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This drawing is attributed to Robert Dawson. Different shades of green are employed to distinguish different land uses, and darker tones to describe the bold undulation of the landscape. Birmingham is depicted top left, at the centre of a network of toll roads and canals. Prominently featured on the plan is the Grand Junction Canal. This waterway was at the heart of the Industrial Revolution in this region at the beginning of the 19th century, carrying raw materials to mills and industrial centres, and finished goods to markets throughout Britain.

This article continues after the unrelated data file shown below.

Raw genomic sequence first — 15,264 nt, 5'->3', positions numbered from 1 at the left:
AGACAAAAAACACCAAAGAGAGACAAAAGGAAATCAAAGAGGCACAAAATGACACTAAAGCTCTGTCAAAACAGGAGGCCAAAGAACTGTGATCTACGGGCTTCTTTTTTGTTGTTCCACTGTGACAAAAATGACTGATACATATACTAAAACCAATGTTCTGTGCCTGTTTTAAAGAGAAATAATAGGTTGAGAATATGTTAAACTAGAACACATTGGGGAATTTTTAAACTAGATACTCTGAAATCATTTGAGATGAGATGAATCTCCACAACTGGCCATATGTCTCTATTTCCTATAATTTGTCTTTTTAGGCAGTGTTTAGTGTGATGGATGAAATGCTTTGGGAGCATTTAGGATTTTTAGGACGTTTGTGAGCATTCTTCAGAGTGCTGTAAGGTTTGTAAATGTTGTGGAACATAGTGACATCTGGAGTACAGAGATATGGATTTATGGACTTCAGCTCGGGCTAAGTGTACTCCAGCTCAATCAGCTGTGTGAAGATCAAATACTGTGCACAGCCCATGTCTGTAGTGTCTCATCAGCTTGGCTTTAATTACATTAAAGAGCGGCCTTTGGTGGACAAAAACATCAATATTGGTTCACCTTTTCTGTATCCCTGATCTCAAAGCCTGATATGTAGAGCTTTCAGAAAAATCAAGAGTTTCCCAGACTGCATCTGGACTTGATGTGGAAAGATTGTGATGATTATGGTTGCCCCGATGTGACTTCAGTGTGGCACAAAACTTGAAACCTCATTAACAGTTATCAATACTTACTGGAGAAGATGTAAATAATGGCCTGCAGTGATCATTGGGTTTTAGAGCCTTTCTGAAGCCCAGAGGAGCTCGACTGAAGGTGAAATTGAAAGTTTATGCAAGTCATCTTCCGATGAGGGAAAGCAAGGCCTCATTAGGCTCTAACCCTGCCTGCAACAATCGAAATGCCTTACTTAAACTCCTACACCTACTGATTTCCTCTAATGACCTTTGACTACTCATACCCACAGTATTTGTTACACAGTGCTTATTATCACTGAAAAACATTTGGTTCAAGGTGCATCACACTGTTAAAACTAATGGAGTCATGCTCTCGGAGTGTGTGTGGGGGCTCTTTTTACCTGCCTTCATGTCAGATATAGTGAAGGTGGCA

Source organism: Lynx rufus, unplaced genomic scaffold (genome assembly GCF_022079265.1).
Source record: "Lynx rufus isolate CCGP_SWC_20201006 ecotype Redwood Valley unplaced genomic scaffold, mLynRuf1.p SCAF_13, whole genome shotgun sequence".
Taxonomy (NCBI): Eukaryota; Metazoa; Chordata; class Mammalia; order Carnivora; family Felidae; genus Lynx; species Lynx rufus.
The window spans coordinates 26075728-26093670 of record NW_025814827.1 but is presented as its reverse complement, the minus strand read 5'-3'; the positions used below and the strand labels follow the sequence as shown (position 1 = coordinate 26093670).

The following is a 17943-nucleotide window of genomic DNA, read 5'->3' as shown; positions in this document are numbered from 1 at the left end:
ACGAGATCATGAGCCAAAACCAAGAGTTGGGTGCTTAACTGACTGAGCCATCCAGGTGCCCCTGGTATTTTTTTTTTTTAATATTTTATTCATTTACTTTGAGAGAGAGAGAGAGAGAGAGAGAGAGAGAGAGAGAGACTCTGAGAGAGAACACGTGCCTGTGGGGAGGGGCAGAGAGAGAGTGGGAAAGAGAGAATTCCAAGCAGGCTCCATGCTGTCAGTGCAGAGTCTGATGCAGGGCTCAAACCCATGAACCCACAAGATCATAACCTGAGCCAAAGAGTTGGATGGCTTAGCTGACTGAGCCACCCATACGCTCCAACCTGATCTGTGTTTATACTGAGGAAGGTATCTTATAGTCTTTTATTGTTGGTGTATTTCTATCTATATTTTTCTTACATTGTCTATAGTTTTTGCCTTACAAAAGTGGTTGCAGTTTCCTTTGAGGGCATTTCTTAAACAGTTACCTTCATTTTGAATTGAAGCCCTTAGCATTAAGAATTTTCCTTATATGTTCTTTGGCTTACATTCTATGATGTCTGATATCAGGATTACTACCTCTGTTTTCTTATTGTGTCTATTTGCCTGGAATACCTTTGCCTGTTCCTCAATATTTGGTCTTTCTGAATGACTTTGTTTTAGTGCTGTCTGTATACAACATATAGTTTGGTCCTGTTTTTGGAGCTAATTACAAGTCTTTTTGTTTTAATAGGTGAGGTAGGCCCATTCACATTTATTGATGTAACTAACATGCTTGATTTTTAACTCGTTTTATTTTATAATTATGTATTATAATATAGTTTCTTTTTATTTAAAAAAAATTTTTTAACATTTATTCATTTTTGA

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This plan covers part of the English Midland plateau. The Staffordshire and Worcestershire Canal is depicted down the left side. Opened for traffic in May 1772, the canal was built by engineer James Brindley as part of his 'Grand Cross', a far-sighted scheme to link the ports of Hull, Liverpool and Bristol by connecting the rivers Mersey, Trent and Severn. Work on a second waterway, the Birmingham Canal, started a year later to facilitate the transport of coal from the pits of the Black Country to Birmingham. The Industrial Revolution saw over 180 miles of canals and 216 locks built. Part of this network is visible on the plan highlighted in blue.